Agora: The Story of the Simplest MOP in the World - or - The Scheme of Object-Orientation

Agora: The Story of the Simplest MOP in the World - or - The Scheme of Object-Orientation by Wolfgang De Meuter on Agora, a highly encapsulated prototype-based programming language developed 1994 - 1998 at the Programming Technology Lab of the Vrije Universiteit Brussel, Belgium

This paper discusses the design and implementation of the Agora lan-
guage. Many ideas behind Agora come from Scheme, to our opinion, still
one of the pearls of programming languages.

The most prominent ideas of Scheme are 1) Everything is a rst class
value, 2) Scheme programs look the same as Scheme data structures, 3)
Function application and special form application are the only control
structures, and 4) The language can be extended by writing new special

One of the contributions of Agora is to transform these features into
object-orientation. 1) In Agora, everything is an object. 2) Agora pro-
grams themselves are nothing but objects, the data structures of Agora.
3) The only control structures of Agora are messages and `rei er mes-
sages', the object-oriented analogue of special forms. 4) Agora can be
easily extended by writing new rei er messages.

We will show that all these Agora characteristics are an immediate
consequence of its extremely simple meta-object protocol (MOP).

I was surprised that Agora hasn't been mentioned before on LtU before, at least I haven't found any mention using the side-wite search or Google. The language's approach to controlled dynamic object extension is certainly interesting, as is the general approach of trying producing a minimal "kernel language" in the vain of Scheme for objects. Research on Agora seems to haved stopped, though.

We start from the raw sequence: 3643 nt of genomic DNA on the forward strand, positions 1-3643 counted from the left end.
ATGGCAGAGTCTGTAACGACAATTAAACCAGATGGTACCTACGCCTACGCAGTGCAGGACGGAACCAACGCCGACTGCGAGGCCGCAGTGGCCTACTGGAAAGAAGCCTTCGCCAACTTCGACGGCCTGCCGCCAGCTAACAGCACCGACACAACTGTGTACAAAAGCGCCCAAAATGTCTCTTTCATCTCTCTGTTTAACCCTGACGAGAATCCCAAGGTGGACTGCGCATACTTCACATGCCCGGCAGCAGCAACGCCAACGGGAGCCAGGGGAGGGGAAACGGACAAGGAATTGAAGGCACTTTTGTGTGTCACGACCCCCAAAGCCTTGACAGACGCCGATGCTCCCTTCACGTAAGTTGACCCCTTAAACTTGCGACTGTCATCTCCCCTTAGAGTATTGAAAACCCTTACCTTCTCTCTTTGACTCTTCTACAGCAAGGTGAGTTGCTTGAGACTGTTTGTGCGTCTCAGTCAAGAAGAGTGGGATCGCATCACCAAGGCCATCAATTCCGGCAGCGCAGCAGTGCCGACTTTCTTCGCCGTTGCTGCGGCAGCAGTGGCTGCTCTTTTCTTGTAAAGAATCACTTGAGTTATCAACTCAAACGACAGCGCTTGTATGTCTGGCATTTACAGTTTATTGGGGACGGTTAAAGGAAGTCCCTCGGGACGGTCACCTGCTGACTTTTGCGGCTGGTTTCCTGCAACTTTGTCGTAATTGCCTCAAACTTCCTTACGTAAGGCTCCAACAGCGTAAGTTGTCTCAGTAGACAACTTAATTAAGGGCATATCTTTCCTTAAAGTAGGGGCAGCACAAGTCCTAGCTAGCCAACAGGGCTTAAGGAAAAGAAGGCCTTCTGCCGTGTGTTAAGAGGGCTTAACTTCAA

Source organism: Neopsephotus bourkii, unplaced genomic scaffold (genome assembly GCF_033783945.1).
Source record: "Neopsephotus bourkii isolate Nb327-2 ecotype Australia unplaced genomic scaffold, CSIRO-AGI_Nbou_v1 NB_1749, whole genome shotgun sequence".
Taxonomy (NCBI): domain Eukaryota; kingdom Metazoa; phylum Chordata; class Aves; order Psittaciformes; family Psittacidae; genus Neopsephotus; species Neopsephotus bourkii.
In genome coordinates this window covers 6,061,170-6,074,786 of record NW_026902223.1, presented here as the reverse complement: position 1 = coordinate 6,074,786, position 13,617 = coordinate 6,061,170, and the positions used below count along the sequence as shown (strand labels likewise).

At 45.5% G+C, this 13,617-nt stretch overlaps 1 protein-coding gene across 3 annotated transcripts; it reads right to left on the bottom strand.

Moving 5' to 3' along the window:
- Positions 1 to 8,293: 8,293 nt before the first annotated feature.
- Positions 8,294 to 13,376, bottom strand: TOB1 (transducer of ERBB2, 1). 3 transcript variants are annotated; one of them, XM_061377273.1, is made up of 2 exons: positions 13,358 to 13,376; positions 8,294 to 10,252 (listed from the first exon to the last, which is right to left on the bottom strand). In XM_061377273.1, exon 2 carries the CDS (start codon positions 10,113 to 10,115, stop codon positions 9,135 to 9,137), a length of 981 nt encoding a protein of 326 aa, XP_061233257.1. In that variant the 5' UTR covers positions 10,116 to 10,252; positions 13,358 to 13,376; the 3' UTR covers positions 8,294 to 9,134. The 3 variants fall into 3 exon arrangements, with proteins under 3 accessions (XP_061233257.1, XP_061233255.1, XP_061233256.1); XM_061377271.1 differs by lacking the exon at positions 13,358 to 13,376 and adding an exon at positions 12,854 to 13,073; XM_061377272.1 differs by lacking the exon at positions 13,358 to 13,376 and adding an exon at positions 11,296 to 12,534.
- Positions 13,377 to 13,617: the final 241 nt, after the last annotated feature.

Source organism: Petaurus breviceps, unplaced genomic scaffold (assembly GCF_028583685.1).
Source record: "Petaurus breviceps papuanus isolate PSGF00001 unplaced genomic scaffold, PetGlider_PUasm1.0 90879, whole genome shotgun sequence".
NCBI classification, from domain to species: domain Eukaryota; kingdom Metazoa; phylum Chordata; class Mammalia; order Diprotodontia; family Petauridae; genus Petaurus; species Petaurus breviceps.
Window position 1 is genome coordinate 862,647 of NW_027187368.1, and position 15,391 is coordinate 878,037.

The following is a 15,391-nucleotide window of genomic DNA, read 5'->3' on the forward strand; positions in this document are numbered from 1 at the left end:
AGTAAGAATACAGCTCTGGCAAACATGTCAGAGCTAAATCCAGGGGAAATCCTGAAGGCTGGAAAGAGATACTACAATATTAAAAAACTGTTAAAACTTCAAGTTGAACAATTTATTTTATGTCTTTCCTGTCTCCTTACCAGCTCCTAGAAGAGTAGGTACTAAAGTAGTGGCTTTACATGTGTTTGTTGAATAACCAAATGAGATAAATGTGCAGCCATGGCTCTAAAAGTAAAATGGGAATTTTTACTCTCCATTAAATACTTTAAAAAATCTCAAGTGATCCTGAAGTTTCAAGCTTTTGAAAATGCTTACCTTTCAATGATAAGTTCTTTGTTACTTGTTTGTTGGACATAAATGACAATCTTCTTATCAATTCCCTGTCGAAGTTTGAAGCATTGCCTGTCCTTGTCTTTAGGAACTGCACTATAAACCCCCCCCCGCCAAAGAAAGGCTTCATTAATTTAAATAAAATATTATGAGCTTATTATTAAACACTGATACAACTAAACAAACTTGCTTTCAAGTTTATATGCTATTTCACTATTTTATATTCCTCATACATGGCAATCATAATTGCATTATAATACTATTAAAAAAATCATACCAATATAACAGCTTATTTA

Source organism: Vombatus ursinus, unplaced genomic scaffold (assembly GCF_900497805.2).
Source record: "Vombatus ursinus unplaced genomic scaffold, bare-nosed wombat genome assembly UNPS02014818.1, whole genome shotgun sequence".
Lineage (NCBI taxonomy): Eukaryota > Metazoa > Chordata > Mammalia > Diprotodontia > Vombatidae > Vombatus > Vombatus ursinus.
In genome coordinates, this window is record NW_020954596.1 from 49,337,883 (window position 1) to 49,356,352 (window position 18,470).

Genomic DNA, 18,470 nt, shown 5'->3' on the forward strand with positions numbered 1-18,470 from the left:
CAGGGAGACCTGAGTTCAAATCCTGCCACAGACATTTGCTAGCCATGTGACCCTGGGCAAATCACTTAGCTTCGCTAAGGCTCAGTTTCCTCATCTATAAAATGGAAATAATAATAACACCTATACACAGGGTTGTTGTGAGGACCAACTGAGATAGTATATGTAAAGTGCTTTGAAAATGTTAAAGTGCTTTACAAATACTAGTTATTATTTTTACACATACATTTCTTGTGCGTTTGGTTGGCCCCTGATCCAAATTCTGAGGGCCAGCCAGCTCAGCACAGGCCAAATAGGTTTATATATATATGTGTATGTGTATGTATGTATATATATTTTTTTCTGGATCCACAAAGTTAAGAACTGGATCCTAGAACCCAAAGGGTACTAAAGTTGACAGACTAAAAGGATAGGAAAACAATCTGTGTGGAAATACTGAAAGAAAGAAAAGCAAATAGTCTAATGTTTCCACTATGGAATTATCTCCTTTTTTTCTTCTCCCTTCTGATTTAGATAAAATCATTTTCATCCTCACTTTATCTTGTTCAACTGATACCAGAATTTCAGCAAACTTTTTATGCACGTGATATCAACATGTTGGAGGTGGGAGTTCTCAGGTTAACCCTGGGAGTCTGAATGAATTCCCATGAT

Update: Missing URL corrected.

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missing url

Nested Mixin-Methods in Agora

Related, an oldie but goody:

Mixin-based inheritance is an inheritance technique that has been shown to subsume a variety of different inheritance mechanisms. It is based directly upon an incremental modification model of inheritance. This paper addresses the question of how mixins can be seen as named attributes of classes the same way that objects, methods, and also classes in their own right, are seen as named attributes of classes. The general idea is to let a class itself have control over how it is extended. This results in a powerful abstraction mechanism to control the construction of inheritance hierarchies in two ways. Firstly, by being able to constrain the inheritance hierarchy; secondly, by being able to extend a class in a way that is specific for that class. Nested mixins are a direct consequence of having mixins as attributes. The scope rules for nested mixins are discussed, and shown to preserve the
encapsulation of objects.

I've been playing around with exclusive inheritance in my latest language. Basically, you can specify that two mixins cannot be extended together. Combine that with dynamic inheritance and you have something really interesting.